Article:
MIAMI -- Migrant advocates say the U.S. government is allowing migrant children at a Florida facility to languish in "prison-like conditions" after crossing the U.S.-Mexico border instead of releasing them promptly to relatives as required by federal rules.
A court filing Friday revealed conditions inside the Homestead, Fla., facility that has become the nation's biggest location for detaining migrant children. A decades-old settlement governing the care of detained migrant children calls for them to be released to family members, sponsors or other locations within 20 days, but the court filing accuses the government of keeping kids there for months in some cases.
The children detained at the facility said they longed to be released to their parents and other relatives in the United States, and were allowed limited phone calls to loved ones. Some were also told to heed strict rules or risk deportation or prolonging their detentions.
"At Homestead, children are housed in prison-like conditions and unnecessarily incarcerated for up to several months without being determined to be flight risks or a danger to themselves or others," said the motion filed by the National Center for Youth Law and other organizations in federal court in Los Angeles.
Dozens of volunteer lawyers, interpreters and other legal workers interviewed more than 70 child migrants at Homestead during several visits over the past year. The U.S. Department of Health and Human Services does not allow news media to speak to children during guided tours of the facility.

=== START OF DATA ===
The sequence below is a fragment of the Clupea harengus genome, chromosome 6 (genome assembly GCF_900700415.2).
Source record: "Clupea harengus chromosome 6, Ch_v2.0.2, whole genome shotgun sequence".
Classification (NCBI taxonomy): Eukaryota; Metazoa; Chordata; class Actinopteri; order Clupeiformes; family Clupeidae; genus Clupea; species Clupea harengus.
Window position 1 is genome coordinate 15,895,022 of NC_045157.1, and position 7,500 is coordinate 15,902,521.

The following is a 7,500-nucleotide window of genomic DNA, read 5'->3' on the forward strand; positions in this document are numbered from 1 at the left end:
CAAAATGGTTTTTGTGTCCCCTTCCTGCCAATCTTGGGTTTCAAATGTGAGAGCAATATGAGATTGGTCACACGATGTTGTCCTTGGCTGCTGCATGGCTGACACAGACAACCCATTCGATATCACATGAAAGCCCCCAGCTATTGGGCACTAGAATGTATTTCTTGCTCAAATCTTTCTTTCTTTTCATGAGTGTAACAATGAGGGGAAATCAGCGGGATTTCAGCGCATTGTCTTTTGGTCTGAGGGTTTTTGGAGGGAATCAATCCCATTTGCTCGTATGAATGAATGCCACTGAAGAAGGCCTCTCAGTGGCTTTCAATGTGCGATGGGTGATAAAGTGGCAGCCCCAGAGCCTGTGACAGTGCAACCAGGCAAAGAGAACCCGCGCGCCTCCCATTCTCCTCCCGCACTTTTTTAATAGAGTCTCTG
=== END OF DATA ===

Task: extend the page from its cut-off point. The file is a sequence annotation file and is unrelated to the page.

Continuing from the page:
A Honduran boy described arriving with an aunt at the Mexico border in December. She was deported, and he was sent to Homestead, where he told attorneys he had been for four months. He could speak to his mother in Honduras twice a week while waiting to be placed with another aunt in Virginia. He was punched in the face by a boy at the facility but said he didn't see a doctor or tell his mother, out of fear she would worry more.
"Already it is very hard. We both cry on the phone," he told attorneys. "I have not seen my mom or any family for so long."
The children's allegations come as officials struggle to accommodate increasing numbers of minors illegally crossing the U.S.-Mexico border. The Homestead facility, run by a private contractor, houses 2,200 minors and is expanding to add hundreds of beds.
The U.S. Department of Health and Human Services did not respond to requests for comment. The private contractor, Comprehensive Health Services, declined to comment.
The court filing included testimonials from more than a dozen children who had been separated from parents last year before President Donald Trump's administration ended a policy that led to more than 2,700 children being taken from families. Others, who had crossed the U.S.-Mexico border in the past few months, came alone or with relatives such as aunts, uncles, siblings and were also separated and placed in government custody.
In the same filings, a federal field specialist for the U.S. government's Office of Refugee Resettlement said the goal is "safe, timely release," but that there can be delays, for example, when sponsors can't read and write. And when there's no proof of a relationship, the sponsor is automatically disqualified, the specialist said, adding that "the bottom line is always safety."
A Section on 06/02/2019
Print Headline: Filing: Migrant kids languishing